Harris&Ewing “Congressional Union for Woman Suffrage” 1916
China borrows itself into oblivion.
Beijing may have averted a crisis in its stock markets with heavy-handed intervention, but the world’s biggest corporate debt pile – $16.1 trillion and rising – is a much greater threat to its slowing economy and will not be so easily managed. Corporate China’s debts, at 160% of GDP, are twice that of the United States, having sharply deteriorated in the past five years, a Thomson Reuters study of over 1,400 companies shows. And the debt mountain is set to climb 77% to $28.8 trillion over the next five years, credit rating agency Standard & Poor’s estimates. Beijing’s policy interventions affecting corporate credit have so far been mostly designed to address a different goal – supporting economic growth, which is set to fall to a 25-year low this year.
It has cut interest rates four times since November, reduced the level of reserves banks must hold and removed limits on how much of their deposits they can lend. Though it wants more of that credit going to smaller companies and innovative areas of the economy, such measures are blunt instruments. “When the credit taps are opened, risks rise that the money is going to ‘problematic’ companies or entities,” said Louis Kuijs, RBS chief economist for Greater China. China’s banks made 1.28 trillion yuan ($206 billion) in new loans in June, well up on May’s 900.8 billion yuan.
The effect of policy easing has been to reduce short-term interest costs, so lending for stock speculation has boomed, but there is little evidence loans are being used for profitable investment in the real economy, where long-term borrowing costs remain high, and banks are reluctant to take risks. Manufacturers’ debts are increasingly dwarfing their profits. The Thomson Reuters study found that in 2010, materials companies’ debts were 2.8 times their core profit. At end-2014 they were 5.3 times. For energy companies, indebtedness has risen from 1.1 to 4.4 times core profit. For industrials, from 2.5 to 4.2.
It’s all just starting. The margin calls will come in fast and furious. From the shadow banking system. Will we see a ban on selling real estate too?
Turbulence on China’s equity market is starting to rock the country’s property market. Investors are quickly pulling their cash out of housing they purchased to cover losses incurred by stock investments. Some have begun offering discounts on property due to difficulties with finding buyers. Continued turmoil on the stock market looks as though it will have a heavy impact on the country’s real estate market. China’s stock market rally also helped drive up sales of domestic homes. The Shanghai Composite Index surged 60% from its low of around 3,200 in early March, rising to 5,166 logged on June 12. China Securities Depository and Clearing said that the number of accounts opened to trade yuan-denominated A-shares reached 980,000 in May in Shenzhen, where property prices are climbing faster than other areas.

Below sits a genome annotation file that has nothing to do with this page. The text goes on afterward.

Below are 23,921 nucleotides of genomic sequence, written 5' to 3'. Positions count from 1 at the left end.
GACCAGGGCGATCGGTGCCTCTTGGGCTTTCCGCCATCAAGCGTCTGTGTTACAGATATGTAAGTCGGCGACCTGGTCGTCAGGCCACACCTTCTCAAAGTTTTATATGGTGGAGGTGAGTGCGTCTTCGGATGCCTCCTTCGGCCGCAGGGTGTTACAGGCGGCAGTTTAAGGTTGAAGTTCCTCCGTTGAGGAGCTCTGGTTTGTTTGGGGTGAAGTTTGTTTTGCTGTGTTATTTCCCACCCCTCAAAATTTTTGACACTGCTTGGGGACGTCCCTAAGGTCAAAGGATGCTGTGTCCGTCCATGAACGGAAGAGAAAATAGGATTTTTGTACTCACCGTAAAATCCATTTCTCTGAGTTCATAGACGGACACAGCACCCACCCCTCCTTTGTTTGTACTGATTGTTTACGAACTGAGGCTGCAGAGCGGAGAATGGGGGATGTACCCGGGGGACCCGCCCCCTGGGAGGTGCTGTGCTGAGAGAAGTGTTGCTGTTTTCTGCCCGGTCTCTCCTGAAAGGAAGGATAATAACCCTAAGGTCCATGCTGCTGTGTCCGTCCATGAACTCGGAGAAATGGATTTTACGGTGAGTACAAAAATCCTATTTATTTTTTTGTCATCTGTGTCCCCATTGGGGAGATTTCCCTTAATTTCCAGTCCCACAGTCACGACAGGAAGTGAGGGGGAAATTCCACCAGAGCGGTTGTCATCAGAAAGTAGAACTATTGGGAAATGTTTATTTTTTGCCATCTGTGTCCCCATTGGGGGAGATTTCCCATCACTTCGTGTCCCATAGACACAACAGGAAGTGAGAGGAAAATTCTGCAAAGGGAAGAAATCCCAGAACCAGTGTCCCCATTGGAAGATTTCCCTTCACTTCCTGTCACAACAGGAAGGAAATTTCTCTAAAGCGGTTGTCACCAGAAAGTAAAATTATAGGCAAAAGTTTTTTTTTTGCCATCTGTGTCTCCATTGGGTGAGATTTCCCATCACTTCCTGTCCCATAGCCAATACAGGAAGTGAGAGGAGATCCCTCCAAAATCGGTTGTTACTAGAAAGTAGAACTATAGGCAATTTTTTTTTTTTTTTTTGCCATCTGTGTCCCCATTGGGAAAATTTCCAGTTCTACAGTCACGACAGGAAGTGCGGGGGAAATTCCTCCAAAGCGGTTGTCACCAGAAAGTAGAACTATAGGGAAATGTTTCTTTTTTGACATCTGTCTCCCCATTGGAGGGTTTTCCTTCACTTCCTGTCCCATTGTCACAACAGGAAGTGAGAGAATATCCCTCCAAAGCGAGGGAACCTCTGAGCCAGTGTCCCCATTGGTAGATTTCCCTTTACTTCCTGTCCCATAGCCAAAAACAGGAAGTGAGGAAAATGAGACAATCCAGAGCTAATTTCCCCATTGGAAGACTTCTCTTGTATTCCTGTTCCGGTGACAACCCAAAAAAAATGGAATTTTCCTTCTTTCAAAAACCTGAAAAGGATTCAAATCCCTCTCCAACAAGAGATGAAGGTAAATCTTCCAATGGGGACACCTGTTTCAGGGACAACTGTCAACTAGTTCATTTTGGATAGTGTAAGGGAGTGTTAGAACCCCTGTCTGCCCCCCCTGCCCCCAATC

The figure accounted for roughly 80% of the total 1170,000 accounts in Guangdong Province, where large numbers of such account holders reside. Many newbie investors, who have just jumped into the stock market, likely gave a fresh impetus to the property market. China’s share price upswing prompted investors to reach out for new investments, including houses and other properties. A property analyst at major Chinese brokerage Guotai Junan Securities said that sales of luxury properties worth over 10 million yuan ($1.61 million) each for the first half of the year topped annual sales last year in Shanghai and Beijing. After this, Chinese stocks began to crumble. In early July, the Shanghai Composite Index dropped more than 30%, after hitting a seven-year high in mid-June.
Investors who suffered big losses on the stock market were forced to sell property and cancel real estate purchase agreements. The Hong Kong Economic Times said that consumers are increasingly asking real estate firms for grace periods on down payments for mortgage loans, as they run out of cash because of weak stocks. Some canceled home purchase contracts, while others canceled mortgage loans, according to China’s largest property developer China Vanke, which has a strong foothold in Shenzhen. Local media reported that an official at China Vanke is concerned about massive numbers of cancellations in the future.
“It’s not just that markets are about volatility. It is that volatility can never be eliminated.”
For now I think we can safely say the panic is finally over, but none of the fundamental questions have been resolved and I expect continued volatility. Because I also think the market remains overvalued, however, I have little doubt that we will see at least one more very nasty bear market. Either way the panic and the policy responses have opened up a ferocious debate on China’s economic reforms and Beijing’s ability to bear the costs of the economic adjustment. Among these costs are volatility. Rebalancing the economy and withdrawing state control over certain aspects of the economy, especially its financial system, will reduce Beijing’s ability to manage the economy smoothly over the short term but it may be necessary in order to prevent a very dangerous surge in volatility over the longer term. Sunday’s Financial Times included an article with the following:
Critics of the measures unleashed by Beijing last week argue that they point to a fundamental tension at the heart of China’s political economy that a free-floating renminbi would test even more severely. The ruling Chinese Communist party, they argue, is ultimately incapable of surrendering control of crucial facets of the country’s economic and financial system. As one person close to policymakers in Beijing puts it: “The problem with this system is that it cannot tolerate volatility and markets are all about volatility.”